Wednesday, November 22, 2006

Do Jews Celebrate Thanksgiving?

One mid-November day I was walking the halls of the Temple and I ran into a friend of mine. She wished me a Happy Thanksgiving.  Then she said: “Oh wait a minute. I didn’t mean to offend you. Do you celebrate Thanksgiving?” I said: “Of course I do!” She laughed, a bit embarrassed, and then I wished her a Happy Thanksgiving too.

There are many ritual, historical and theological connections between Judaism and Thanksgiving.  The Puritans strongly identified with the historical traditions and customs of the Israelites in the Bible.  In their quest for religious freedom, they viewed their journey to America as exactly analogous to the exodus of the Israelites from Egypt. England was Egypt, the king was Pharoah, the Atlantic Ocean their Red Sea and the Puritans were the Israelites, entering into a new covenant with God in a new Promised Land. In fact, most of the Puritans had Hebrew names and there was even a proposal to make Hebrew the language of the colonies!

On this holiday, we give thanks for all of the good in our lives.  Saying “Thank You” is a primary Jewish value. When a Jew eats, he or she says: “Blessed are you God, for bringing bread from the earth.” To say a blessing over bread affirms that God played a role in creating the universe where the sun rises each day and the rain falls and makes the growth of food possible.

The Rabbis taught that we are to say 100 blessings a day.  Saying so many blessings helps us realize that no matter how difficult life can be, we all have much good to celebrate such simply being alive, our health, our friends and our loved ones.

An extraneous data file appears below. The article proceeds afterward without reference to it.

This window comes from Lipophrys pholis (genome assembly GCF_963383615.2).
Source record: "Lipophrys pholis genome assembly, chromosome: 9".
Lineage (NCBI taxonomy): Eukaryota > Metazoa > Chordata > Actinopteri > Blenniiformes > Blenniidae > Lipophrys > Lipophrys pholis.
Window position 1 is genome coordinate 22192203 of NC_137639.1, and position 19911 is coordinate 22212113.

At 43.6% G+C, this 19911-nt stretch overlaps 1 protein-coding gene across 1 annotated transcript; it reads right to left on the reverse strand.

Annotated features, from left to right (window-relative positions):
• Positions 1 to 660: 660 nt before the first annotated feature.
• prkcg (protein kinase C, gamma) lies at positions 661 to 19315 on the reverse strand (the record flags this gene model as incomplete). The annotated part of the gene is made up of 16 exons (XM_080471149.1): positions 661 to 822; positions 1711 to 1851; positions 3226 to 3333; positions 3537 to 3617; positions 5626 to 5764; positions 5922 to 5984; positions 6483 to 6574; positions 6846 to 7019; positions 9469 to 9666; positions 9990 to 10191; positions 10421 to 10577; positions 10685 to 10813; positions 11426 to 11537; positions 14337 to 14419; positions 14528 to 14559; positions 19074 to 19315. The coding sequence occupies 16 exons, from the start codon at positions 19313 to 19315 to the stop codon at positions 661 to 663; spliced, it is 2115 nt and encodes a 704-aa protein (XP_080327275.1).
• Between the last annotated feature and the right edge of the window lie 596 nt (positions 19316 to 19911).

Since it may be hard to come up with 100 blessings, the Rabbis suggested a few. Upon seeing lightening, one may say: “Blessed are you God, who made the world.” When you see the ocean, you can say: “Blessed are you God, who made the great sea.” And upon seeing fruit trees in bloom, one may say: “Blessed are you God, who leaves nothing lacking in the world, who created good creatures and beautiful trees, for the benefit of all people.”

And what about the other 97 blessings? I might suggest that we offer the following words: “Baruch Atah Adonai, Blessed are you God,” and then insert whatever we have to be thankful for. And on Thanksgiving, we might speak this blessing: “Baruch Atah Adoni, Blessed are you God, who has given us the bounty of food and blessing of family.”

2 comments:

Arthur said...

I remember a rabbi who once said that Thanksgiving was truly a Jewish holiday. That, in fact, it was the only holiday that all American Jews were sure to celebrate.

Jay said...

the older I get, the more I love Thanksgiving. Hope yours was a good one.